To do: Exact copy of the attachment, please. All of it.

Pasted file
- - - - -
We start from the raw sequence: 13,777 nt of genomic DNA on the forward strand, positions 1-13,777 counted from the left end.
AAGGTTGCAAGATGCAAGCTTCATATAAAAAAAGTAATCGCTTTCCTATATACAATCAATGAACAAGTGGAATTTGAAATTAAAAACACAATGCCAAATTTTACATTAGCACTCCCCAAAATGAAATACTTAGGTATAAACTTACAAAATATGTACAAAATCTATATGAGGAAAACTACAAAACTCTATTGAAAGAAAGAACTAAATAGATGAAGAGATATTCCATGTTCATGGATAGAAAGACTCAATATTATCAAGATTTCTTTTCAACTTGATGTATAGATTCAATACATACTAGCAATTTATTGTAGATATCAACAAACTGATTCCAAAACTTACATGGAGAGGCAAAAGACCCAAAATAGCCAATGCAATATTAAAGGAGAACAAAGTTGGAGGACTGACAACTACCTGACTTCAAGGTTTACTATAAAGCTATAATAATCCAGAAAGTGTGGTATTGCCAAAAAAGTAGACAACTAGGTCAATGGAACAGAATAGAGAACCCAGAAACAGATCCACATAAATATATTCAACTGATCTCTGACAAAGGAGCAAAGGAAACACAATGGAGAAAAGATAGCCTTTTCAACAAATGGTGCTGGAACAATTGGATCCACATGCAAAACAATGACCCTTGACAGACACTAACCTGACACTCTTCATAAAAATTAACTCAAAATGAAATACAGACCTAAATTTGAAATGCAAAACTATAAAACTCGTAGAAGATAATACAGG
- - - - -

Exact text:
We start from the raw sequence: 13,777 nt of genomic DNA on the forward strand, positions 1-13,777 counted from the left end.
AAGGTTGCAAGATGCAAGCTTCATATAAAAAAAGTAATCGCTTTCCTATATACAATCAATGAACAAGTGGAATTTGAAATTAAAAACACAATGCCAAATTTTACATTAGCACTCCCCAAAATGAAATACTTAGGTATAAACTTACAAAATATGTACAAAATCTATATGAGGAAAACTACAAAACTCTATTGAAAGAAAGAACTAAATAGATGAAGAGATATTCCATGTTCATGGATAGAAAGACTCAATATTATCAAGATTTCTTTTCAACTTGATGTATAGATTCAATACATACTAGCAATTTATTGTAGATATCAACAAACTGATTCCAAAACTTACATGGAGAGGCAAAAGACCCAAAATAGCCAATGCAATATTAAAGGAGAACAAAGTTGGAGGACTGACAACTACCTGACTTCAAGGTTTACTATAAAGCTATAATAATCCAGAAAGTGTGGTATTGCCAAAAAAGTAGACAACTAGGTCAATGGAACAGAATAGAGAACCCAGAAACAGATCCACATAAATATATTCAACTGATCTCTGACAAAGGAGCAAAGGAAACACAATGGAGAAAAGATAGCCTTTTCAACAAATGGTGCTGGAACAATTGGATCCACATGCAAAACAATGACCCTTGACAGACACTAACCTGACACTCTTCATAAAAATTAACTCAAAATGAAATACAGACCTAAATTTGAAATGCAAAACTATAAAACTCGTAGAAGATAATACAGG